The grotesque images of Johnson’s face urges us to revisit any myths surrounding the danger of being Black in this country. Respectability at its most dangerous. Education is only one tool of respectability politics ravaging the Black community. It manifest in the “if you are ‘educated’ you won’t be a target” mentality, one full of fallacies. Education didn’t protect Aiyana Jones from being killed in living room. The success of high school graduation didn’t protect Mike Brown from summertime execution. Education didn’t protect Harvard professor Dr. Henry Louis Gates, arrested for trying to get into his own home. Honor student status didn’t protect Martese. Here lies a hole in respectability.

Aspirations of wealth, success, and prosperity (whatever way they manifest) can be central to Black imagination, and we must still remember the terror placed on our bodies. How Black children are stripped of childhood, how Black women are read as impervious to violence, how Black men fear the short walk home. These fears run through us with traumatic memories from the days our bodies first came ashore. Some attempt to distant Blackness from the educated or wealthy, these symbols of hegemonic success do nothing to protect the Black folk who attain them. Black college kids are not protected from these fears or danger. No matter what institution they attend.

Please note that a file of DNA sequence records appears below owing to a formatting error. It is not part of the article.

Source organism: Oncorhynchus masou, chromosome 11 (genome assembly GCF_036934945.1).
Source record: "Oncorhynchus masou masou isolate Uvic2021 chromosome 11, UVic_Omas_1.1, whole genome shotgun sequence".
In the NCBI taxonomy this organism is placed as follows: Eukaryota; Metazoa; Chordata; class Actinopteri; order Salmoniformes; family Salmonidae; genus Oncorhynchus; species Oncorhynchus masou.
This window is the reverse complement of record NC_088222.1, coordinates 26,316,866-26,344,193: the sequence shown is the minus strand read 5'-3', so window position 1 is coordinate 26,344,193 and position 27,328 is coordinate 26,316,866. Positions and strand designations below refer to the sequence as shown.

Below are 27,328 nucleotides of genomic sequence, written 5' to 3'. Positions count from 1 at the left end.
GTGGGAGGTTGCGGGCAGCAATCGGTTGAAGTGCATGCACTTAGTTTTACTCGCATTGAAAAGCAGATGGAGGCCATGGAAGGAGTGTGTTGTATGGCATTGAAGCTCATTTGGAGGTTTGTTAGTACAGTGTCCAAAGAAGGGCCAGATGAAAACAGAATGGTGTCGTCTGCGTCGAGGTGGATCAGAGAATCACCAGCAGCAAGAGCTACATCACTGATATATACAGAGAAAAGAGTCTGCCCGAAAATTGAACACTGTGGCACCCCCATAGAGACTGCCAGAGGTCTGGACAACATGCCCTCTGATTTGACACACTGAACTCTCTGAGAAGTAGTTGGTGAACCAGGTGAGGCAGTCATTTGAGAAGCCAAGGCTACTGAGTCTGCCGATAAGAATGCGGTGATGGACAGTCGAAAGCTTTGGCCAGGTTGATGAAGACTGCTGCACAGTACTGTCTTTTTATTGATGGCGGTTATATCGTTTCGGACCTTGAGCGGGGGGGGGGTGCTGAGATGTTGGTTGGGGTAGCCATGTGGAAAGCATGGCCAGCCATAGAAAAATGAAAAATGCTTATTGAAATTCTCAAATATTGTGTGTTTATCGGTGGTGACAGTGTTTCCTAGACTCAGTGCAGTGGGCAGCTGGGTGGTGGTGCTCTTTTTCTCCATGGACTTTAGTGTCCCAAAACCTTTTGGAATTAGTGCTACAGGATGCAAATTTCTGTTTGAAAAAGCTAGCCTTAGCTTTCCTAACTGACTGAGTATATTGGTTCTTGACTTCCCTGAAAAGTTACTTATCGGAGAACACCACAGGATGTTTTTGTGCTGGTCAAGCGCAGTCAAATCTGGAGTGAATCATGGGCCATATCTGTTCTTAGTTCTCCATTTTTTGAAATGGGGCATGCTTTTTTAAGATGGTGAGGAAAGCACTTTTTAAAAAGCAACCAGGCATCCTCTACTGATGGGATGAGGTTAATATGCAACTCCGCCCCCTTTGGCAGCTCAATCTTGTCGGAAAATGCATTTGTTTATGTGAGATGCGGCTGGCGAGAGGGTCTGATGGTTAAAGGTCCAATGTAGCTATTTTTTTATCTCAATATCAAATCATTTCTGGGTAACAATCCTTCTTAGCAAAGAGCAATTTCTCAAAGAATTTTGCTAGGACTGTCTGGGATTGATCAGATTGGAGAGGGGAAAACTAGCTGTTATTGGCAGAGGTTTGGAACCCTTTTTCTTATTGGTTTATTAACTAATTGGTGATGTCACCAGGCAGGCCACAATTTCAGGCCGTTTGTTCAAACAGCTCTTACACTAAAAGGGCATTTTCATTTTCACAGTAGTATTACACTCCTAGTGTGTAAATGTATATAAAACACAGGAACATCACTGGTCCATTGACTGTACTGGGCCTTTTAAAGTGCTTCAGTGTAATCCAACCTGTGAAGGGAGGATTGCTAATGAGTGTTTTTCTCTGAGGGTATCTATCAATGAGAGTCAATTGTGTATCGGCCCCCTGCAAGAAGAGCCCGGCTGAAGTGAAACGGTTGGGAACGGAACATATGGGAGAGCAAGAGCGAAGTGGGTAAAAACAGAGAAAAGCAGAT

While our hood cousins get patrolled by local cops, college campuses are no safer. In the yet unfinished dragging of the American police state, reignited by the highest visibility of anti-Blackness in recent memory, a large focus has been placed on police officers at the local and state level. However, additional interrogation is needed for the police/security officers on college campuses. The tyranny of anti-Black policing stretches into ever crevice of our nation. Campus police are as implicit in state violence against Black Folk as any local department.

Black college kids are not protected from fear or danger.

After four years at an institution, I can still be read as suspicious, out of place, unworthy. Martese was a community leader and model student and his Blackness still proved too much. Using a fake ID or not, Martese didn’t deserve such violence, and as we’ve seen it take even less to endanger Black life. Respectability is a myth that can’t save anyone.

More over, why attempt respect from folks who don’t see you as human?

—–

Jay Dodd is a writer and performance artist based in Boston, originally from Los Angeles. After recently graduating Tufts University, Jay has organized vigils and protests locally for Black Lives Matter: Boston. When not in the streets, Jay has contributed to Huffington Post and is currently a contributing writer for VSNotebook.com, based in London. Jay Dodd is active on social media celebrating Blackness, interrogating masculinity, and complicating queerness. His poetic and performance work speaks to queer Black masculinity and afrofuturism.